Working Hard or Hardly Working: Do We Care?

So what do you do for a living?”

I hate this question. Not just when I am asked. I hate the deeply embedded need we have in this country to begin conversations in this manner. The reason I hate it is that the question is indicative of a certain hypocrisy. 

Let’s keep in mind the difference between working hard and making a living. Let’s also remember its twin distinction: the difference between being lazy and not making a living.

There are plenty of people out there who work hard at something. And for whatever reason are unable to make a living directly through that hard work. Or they make less of a living than they need. Sometimes this is because their job doesn’t pay enough. Sometimes it is because that despite of all of their hard work, they cannot get hired at all no matter what they do.

And at what do people work hard if they are not making a living? It depends of course. Some work hard at trying to find employment. Driving and walking around until they are exhausted trying to scrape something together. Others who are not making a living work hard each day at domestic chores. Cleaning, cooking. Sometimes child rearing. Some unemployed expel a great deal of energy volunteering. In many cases, volunteering to take on some rather labor intensive projects which in a just world, they would be paid to do.

Let’s not forget those who create. Artists. Musicians. Writers. If they are serious about their craft, they are working hard at the act of creation each day, whether or not they have found a way to make a living off of it.

Then there are those that are “making a living” who wouldn’t choose to break a sweat in fear of staining their shirt or hurting themselves. Some of the laziest people I have ever met are those lucky enough to find a job.

Let’s look at two people.

The first guy makes no money and lives in the proverbial “mother’s basement”, but spends all morning mowing her lawn, tending her garden and cleaning her house before driving 30 minutes to the local shelter where he spends the next four hours in a hot soup kitchen serving meals to the hungry and homeless. (Those also not making a living, but not lucky enough to have family with whom to live.) In the evening he blogs of his experience at the soup kitchen as he does each night, meticulously editing his content before publishing. Before bed he spends an hour with his guitar, both to unwind, and to stay in practice for the band with whom he sometimes gets to perform for peanuts at local dives. These are his days.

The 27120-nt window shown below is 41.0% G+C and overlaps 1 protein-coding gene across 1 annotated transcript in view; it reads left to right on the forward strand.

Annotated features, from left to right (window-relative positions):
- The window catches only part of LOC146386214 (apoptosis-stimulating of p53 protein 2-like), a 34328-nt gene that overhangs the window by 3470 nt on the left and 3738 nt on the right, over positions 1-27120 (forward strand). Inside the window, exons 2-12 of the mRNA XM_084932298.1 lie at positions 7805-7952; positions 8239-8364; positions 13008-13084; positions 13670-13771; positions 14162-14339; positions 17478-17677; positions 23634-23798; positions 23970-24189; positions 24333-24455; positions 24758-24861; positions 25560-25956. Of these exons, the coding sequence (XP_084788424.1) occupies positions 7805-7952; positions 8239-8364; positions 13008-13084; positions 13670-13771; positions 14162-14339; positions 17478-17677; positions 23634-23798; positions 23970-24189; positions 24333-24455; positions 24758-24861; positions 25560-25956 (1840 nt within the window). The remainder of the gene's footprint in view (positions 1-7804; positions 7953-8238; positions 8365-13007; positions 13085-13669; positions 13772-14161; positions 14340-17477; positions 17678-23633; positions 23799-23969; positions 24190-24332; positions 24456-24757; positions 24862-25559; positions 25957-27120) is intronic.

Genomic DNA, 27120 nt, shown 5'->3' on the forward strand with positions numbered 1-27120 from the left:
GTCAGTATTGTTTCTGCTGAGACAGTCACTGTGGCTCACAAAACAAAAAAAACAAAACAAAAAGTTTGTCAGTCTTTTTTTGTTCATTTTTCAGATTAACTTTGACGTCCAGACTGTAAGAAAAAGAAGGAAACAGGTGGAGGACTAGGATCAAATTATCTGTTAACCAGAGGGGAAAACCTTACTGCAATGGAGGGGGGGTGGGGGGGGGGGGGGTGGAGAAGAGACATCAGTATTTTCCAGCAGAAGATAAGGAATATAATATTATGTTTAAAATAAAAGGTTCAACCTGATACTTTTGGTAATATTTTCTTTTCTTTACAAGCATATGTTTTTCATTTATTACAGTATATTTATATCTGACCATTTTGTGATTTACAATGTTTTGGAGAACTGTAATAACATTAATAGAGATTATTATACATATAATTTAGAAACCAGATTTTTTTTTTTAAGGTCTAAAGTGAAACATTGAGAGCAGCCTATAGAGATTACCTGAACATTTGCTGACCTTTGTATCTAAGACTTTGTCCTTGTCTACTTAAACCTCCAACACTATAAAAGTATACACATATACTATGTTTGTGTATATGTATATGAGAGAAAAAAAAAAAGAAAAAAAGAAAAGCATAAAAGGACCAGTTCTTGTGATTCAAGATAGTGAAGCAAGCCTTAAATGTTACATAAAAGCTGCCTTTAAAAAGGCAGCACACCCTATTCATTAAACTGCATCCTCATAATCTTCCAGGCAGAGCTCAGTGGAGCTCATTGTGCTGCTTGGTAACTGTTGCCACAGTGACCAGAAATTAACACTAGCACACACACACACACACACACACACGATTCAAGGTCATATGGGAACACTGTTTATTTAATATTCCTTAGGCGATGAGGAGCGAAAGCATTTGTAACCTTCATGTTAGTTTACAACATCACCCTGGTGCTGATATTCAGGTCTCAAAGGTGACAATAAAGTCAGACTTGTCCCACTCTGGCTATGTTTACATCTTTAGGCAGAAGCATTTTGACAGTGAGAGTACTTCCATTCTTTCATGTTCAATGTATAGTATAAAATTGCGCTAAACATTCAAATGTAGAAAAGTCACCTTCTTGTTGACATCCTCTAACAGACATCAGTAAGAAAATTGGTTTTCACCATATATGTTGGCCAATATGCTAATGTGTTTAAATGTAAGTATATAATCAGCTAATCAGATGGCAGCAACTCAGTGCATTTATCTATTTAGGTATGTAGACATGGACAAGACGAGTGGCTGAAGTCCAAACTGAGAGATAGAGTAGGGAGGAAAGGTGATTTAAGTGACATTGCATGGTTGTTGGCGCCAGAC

The second guy loves to talk. He’s got some funny jokes and stories, and doesn’t mind sharing them with anyone. One such time of story telling was with an older gentleman at Starbucks. The subject? The internet. This lands him a job with the stranger’s company as a community manager. A job which gives him a desk, an office, and a secretary. A job which is safe for him so long as he appears busy because the company is so far behind on social media practices they will believe whatever he says.

Once an hour or so he’ll send an official company Tweet out to Twitter with some half-assed question he got from someone else. Between hours-long sessions of World of Warcraft on company time he will put together a few emails and send them out, and cut and paste blog content from his own abandoned personal blog, and edit them just enough to put on the company blog. Anytime he hears of an after hours meeting that somebody needs to have with him, he finds a way to be “out on call” that day, and leaves the office an hour early. For this, he pulls down 60K a year.

Now answer this question honestly: On which of these people does society tend to place more value? The hardworking jobless man contributing to the world, or the clod with the office?

It’s the clod, and we all know it.

In our society we pay a lot of lip service to the idea of rewarding hard work, and looking up to those who put in a day’s worth of labor. We claim to abhor laziness and group think. Yet in many cases as a collective we don’t actually seem to be admiring the level of labor and creativity a person displays. What we are in reality admiring is the amount of money they have found a way to be given, and what material possessions they can obtain with same.